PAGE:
Yak herders family

The family set up their tent quickly (on their basic foundation, which stays there all the time) and the children came to watch US! We were a bit of an oddity.

Days 4, 5 and 6 - Beautiful Country!

Day 4:
This morning was a beautiful sunny day with a few puffy clouds in the sky. We ate breakfast outside (the usual procedure for our group), watched by the children of the yak herder (sitting on chairs at a table, eating eggs and sausage, is pretty bizarre for them).

Up hill we headed, rock hopping for a good part of the day. We had beautiful views of several Himalayan peaks and took many opportunities for photos. The clouds did not cooperate, however, and clung to the mountain tops.

Rocky trail

Lunch was at a lake, Simkotra Tsho. Karma and Sonam tried their luck at fishing, actually going around the entire lake, casting as they went. Fish were jumping, but not biting.

All throughout the trek, we have been seeing beautiful flowers. Rhododendrons of many colors are in bloom. Other wildflowers, growing in profusion, are a pleasant sight and provide a good opportunity for a photo stop! Karma often stopped to tell us about the flowers and herbs and was most informative about medicinal plants. Did we see the illusive blue poppy? Not in bloom...but we did see the stalks of last year’s plants.

This part of the trek has the highest elevations, and of course, gorgeous views. Each high point brought new sights and a continuation of the trail. Enroute, the hillsides are covered with rhododendrons. At this high altitude, these are not in bloom until mid-June. Finally, we made a climb to the last and highest pass (of the day) at almost 14,000 feet (4210 m) and looked down on the camp at Labana La. What a welcome sight!


As we had tea, we watched Dan (the cook) and Karma prepare supper. We have been having typical Bhutanese dishes...without the chilis. (The absence of chilis was our request--they will add them for anyone who wishes to have them!) The crew have the same thing, but jazz it up with chilis...very spicy hot chilis! Tonight’s fare was pork dumplings, beef and potato balls and fried egg plant. Then they served enchiladas. Something for everyone.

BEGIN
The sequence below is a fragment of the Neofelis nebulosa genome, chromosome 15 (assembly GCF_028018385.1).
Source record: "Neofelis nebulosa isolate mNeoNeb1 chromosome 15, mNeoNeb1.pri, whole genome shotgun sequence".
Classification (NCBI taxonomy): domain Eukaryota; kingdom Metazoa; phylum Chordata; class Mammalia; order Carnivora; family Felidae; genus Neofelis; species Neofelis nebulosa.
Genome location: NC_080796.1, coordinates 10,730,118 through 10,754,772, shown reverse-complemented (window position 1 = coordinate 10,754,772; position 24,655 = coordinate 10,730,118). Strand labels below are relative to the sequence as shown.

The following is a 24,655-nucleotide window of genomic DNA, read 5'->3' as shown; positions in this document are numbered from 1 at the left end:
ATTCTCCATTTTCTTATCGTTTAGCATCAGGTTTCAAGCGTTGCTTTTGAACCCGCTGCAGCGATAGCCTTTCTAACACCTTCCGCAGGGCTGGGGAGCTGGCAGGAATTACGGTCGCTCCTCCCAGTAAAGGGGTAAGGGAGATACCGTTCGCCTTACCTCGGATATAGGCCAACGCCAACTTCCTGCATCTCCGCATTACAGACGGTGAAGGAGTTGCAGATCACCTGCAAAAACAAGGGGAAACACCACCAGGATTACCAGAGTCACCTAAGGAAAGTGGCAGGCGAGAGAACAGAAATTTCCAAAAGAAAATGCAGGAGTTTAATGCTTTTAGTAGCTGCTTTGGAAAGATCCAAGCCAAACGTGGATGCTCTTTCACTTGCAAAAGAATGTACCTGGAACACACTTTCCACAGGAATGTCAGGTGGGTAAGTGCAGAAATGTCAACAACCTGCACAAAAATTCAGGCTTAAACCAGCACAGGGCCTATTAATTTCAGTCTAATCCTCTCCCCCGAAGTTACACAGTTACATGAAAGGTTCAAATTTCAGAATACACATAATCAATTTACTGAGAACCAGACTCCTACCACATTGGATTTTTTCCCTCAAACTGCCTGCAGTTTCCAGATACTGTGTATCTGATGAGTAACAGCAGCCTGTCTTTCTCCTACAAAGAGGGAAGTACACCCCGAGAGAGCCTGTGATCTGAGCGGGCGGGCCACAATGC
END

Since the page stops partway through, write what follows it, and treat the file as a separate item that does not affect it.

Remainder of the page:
Following the dinner, there is always butter tea, made with boiled water, tea herbs and a pat of yak butter, mixed with a hand whittled egg beater. It tastes bland to us, which is a surprise, since their food is usually so spicy!

Day 5:
Our campsite at Labana is near some water, but also next to a dry lake bed. It is at 13,600 feet (4110 m). We head off in the morning, up hill. At this point, we are fairly acclimatized and are not huffing and puffing with each step. As a result, this was a fairly easy day, even though we were still going up and down, hiking on a rocky trail.

Again, the views were awesome, each pass bringing another terrific view. We passed through a a herd of yaks, taking pictures of the little ones...and keeping our distance!

We arrived at Phume La Pass at 13,500 feet (4080 m), just in time for morning tea. We hung our second set of prayer flags to send prayers over the wind to the other valleys and mountains. They were strung between two poles atop this crest where we could see the entire Thimphu Valley and the city of Thimphu. Even though it was cloudy on our high perch, we could see the sun shine on Thimphu!